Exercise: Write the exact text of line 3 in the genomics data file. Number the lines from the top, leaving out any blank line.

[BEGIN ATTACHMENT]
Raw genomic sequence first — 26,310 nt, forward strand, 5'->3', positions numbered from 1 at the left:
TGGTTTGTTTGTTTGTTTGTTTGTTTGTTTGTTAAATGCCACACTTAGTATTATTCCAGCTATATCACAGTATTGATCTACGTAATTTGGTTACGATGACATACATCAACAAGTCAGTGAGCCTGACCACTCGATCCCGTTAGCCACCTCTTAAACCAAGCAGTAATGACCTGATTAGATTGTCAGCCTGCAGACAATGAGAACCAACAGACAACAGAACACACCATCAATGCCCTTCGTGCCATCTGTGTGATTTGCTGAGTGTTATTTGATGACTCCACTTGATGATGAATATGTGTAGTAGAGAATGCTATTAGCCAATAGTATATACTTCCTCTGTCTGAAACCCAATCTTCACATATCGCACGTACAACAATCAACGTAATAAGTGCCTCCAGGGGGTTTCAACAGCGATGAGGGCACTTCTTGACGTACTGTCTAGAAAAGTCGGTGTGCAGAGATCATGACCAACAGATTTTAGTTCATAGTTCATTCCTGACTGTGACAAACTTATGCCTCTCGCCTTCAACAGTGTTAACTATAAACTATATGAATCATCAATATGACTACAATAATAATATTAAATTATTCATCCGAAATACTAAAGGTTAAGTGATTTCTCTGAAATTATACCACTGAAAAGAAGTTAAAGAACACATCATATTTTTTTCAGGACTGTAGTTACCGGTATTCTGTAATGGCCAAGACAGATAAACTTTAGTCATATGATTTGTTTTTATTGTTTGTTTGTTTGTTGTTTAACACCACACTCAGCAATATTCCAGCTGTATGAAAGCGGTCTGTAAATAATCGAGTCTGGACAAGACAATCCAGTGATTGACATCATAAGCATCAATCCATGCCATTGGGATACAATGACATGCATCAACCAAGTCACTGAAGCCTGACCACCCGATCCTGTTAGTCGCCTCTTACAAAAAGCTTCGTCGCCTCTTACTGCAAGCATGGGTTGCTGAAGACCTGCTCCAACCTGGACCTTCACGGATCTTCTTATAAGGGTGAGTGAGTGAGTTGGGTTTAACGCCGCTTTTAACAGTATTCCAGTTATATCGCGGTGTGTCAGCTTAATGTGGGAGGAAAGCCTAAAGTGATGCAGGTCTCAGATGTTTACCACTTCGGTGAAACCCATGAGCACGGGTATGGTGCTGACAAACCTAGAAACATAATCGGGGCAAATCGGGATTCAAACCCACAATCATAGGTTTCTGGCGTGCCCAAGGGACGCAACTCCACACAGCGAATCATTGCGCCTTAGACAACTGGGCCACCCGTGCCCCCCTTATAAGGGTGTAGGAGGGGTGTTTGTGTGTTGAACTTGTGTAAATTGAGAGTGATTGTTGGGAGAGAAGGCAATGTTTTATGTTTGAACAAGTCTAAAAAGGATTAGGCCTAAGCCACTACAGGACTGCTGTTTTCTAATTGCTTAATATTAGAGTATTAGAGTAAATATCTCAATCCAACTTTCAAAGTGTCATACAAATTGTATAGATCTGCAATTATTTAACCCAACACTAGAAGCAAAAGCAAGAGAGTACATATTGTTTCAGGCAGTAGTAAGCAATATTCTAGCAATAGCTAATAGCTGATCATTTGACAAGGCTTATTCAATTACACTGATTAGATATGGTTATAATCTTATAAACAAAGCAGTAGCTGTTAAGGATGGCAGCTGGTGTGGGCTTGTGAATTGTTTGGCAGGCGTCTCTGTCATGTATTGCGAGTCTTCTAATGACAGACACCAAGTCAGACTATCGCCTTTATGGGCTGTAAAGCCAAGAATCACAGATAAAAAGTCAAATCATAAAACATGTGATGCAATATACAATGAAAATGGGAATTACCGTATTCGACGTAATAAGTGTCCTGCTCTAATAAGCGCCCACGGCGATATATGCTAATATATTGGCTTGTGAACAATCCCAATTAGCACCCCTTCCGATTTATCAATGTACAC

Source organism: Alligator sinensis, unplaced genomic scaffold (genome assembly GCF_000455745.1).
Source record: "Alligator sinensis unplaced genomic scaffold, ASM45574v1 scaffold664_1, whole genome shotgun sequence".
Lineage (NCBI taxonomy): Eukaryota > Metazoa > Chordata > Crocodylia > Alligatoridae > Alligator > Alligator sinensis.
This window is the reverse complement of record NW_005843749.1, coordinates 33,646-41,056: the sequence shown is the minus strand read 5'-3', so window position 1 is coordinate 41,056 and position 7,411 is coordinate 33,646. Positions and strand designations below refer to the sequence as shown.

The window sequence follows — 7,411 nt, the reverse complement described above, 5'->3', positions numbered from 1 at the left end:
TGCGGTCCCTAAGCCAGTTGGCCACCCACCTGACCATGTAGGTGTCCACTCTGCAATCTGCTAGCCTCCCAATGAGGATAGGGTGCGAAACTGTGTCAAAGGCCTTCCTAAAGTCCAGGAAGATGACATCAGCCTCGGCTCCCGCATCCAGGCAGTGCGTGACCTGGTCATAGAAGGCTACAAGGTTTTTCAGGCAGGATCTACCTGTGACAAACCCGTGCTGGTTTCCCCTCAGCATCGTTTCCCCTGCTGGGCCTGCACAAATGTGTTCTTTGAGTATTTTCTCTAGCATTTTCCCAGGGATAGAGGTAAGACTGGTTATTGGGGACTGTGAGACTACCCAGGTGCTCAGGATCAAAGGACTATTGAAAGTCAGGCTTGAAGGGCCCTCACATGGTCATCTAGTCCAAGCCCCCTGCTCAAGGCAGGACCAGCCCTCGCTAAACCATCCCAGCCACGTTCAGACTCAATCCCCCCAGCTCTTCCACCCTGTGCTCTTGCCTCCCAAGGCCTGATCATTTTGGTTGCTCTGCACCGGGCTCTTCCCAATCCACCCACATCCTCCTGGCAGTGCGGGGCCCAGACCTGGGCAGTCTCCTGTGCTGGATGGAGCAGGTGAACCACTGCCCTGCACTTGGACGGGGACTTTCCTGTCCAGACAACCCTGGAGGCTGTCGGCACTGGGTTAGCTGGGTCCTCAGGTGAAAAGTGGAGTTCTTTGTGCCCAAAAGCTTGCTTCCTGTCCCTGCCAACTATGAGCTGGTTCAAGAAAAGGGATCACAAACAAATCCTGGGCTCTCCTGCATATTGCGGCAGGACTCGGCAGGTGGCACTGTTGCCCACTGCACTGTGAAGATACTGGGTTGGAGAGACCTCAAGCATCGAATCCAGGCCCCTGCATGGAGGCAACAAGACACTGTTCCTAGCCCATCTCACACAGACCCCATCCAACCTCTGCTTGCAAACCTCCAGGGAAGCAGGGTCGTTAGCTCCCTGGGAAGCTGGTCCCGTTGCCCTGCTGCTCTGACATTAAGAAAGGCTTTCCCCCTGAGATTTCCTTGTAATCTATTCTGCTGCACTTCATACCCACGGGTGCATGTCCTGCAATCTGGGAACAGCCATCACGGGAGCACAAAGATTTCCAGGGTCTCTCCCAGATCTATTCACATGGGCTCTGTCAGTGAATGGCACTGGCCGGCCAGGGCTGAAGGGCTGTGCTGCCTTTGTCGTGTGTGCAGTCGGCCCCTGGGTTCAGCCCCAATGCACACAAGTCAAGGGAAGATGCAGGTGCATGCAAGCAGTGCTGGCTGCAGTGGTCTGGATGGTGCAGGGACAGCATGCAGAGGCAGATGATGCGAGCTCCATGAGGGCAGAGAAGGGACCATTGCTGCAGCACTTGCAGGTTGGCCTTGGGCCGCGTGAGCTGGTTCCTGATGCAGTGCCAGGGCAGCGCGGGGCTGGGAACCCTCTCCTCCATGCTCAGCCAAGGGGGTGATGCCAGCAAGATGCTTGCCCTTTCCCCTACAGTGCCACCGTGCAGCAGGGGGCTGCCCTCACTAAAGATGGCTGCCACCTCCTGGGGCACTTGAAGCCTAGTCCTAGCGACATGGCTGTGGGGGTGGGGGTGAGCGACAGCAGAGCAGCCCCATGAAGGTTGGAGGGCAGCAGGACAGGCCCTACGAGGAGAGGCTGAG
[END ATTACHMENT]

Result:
Source organism: Alligator sinensis, unplaced genomic scaffold (genome assembly GCF_000455745.1).